On Thursday, Sprint Nextel Corporation (NYSE:S) reported a large loss for the second quarter but saw its service revenue exceed estimates.
The No.3 carrier’s loss was $1.4 billion ($0.46 per share) from $7.3 billion in sales as compared to its $847 million loss ($0.28 per share) from the previous year. Analysts had estimated a $0.41 cents per share loss.
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Incurring a loss isn’t anything new for Sprint. According to the Associated Press, it was the nineteenth consecutive quarter for a loss as the company faces tough competition from AT&T (NYSE:T) and Verizon Wireless (NYSE:VZ).
But on a positive note, Sprint increased its 2012 forecast for adjusted operating earnings by 18 percent with the exclusion of interest expenses and writing down asset values.
Revenue for the quarter was $8.84 billion, a 6 percent increase from the previous year. Analysts had estimated $8.72 billion.
Here’s some additional highlights from the quarter.
Shutting down Nextel
It’s time for Sprint to cut its losses on Nextel and it plans to completely shut it down by the middle of 2013 after purchasing it in 2005. At the time, Nextel brought its walkie-talkie capacity to the table but its behind the curve as its not compatible for either smartphones or data services.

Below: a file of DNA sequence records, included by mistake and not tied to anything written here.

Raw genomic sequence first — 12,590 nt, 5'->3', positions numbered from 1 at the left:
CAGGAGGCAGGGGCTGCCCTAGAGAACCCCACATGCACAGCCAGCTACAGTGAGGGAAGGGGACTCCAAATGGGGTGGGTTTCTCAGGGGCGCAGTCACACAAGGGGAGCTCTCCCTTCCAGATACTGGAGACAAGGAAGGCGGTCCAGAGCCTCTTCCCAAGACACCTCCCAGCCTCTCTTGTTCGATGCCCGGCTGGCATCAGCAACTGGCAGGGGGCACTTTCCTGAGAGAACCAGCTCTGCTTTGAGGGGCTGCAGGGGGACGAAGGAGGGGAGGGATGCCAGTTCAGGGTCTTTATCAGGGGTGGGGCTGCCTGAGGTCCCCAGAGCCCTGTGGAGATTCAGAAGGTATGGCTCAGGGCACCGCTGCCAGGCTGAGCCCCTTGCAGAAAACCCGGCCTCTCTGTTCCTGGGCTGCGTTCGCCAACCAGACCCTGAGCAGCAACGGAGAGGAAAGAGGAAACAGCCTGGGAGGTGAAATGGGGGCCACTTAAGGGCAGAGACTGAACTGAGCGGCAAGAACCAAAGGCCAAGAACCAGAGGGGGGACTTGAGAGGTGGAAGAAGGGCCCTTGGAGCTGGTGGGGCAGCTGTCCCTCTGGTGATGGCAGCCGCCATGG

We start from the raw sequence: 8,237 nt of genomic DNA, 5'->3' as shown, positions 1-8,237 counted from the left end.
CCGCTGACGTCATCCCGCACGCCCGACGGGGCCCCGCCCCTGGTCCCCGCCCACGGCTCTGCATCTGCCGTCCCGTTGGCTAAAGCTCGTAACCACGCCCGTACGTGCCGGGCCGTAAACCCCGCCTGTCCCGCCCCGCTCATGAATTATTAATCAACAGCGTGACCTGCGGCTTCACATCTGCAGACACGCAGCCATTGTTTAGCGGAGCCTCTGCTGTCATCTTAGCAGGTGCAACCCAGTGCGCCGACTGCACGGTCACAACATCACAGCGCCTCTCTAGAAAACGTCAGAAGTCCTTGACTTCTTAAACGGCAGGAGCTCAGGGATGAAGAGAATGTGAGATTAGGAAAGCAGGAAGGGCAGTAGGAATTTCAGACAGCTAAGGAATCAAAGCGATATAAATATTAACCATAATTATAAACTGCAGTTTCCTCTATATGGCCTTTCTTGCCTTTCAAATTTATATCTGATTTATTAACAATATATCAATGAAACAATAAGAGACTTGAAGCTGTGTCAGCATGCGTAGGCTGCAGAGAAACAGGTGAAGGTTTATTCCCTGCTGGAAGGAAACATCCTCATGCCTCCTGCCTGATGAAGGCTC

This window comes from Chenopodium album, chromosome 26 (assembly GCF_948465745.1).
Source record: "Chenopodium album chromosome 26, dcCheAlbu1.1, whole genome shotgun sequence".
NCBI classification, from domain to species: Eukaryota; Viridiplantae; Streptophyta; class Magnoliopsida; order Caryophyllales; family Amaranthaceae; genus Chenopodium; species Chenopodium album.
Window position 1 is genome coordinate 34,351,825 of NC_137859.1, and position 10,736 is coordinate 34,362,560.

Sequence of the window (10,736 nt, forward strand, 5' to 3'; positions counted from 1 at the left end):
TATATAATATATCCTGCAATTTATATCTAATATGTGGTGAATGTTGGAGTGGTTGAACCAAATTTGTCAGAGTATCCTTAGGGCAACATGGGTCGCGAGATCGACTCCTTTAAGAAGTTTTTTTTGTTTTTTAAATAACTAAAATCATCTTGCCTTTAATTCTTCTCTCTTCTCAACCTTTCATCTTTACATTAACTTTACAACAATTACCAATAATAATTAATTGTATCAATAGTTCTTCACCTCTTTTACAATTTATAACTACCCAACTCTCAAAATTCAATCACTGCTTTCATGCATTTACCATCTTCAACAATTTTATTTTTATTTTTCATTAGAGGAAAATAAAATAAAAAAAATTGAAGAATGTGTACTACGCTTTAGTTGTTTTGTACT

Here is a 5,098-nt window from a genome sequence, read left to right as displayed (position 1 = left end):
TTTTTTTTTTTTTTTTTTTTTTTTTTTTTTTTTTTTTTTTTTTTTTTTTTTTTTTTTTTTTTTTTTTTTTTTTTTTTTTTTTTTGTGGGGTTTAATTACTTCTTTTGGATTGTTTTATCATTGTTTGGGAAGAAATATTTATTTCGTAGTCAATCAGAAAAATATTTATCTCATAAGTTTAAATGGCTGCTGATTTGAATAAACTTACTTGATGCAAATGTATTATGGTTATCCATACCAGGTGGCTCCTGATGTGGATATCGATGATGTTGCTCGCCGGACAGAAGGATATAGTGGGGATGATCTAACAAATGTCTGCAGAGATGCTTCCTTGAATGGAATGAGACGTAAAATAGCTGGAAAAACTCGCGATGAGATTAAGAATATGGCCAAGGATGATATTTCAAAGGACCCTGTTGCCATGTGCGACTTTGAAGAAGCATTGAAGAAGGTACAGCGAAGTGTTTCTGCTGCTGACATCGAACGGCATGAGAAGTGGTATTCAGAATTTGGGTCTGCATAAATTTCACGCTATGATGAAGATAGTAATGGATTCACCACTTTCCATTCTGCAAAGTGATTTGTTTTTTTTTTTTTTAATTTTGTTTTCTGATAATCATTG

Subscribers have ditched the network but Sprint continues maintaining its costs.
On Thursday, according to Sprint CEO Dan Hesse, the company is moving faster than planned to shut down Nextel antennas and with this freed up space, it will provide quicker data services.
Hesse also said in the second quarter, Sprint put its marketing resources on exiting Nextel subscribers to switch to Sprint instead of going to rival Verizon. A statistic had been cited that 60 percent of those leaving Nextel switched to Sprint.
Aside from the Nextel conversions, Sprint did not really add new customers in the quarter to its contract-based plans, reported AP, which represented the worst number in years; this is not a good thing as these coveted plans are profitable.
Christopher King, a Stifel Nicolaus analyst, expressed concern and said he saw “troubling signs” from the poor subscriber additions when measuring it against AT&T and Verizon.
In addition, customers on these contract-based plans paid $63.38 per month on average, representing a record high and almost as much as what AT&T customers pay.
We all know about the complaints with the AT&T’s dropped calls.
Success with iPhones
In the second quarter, Sprint sold 1.5 million iPhones with 40% going to new postpaid subscribers; it tagged on 442,000 net total of postpaid subscribers.
The number of activations was the same as the first quarter while AT&T and Verizon incurred declines on a quarter to quarter basis this year. Perhaps the allure of the iPhone 4S has fallen.
Sprint remains as the only national wireless carrier that continues offering unlimited data service; Hesse attributed this as a reason why Sprint continued adding iPhone subscribers even with its sluggish data speeds.
Sprint’s shares are up 17.95 percent to $3.97.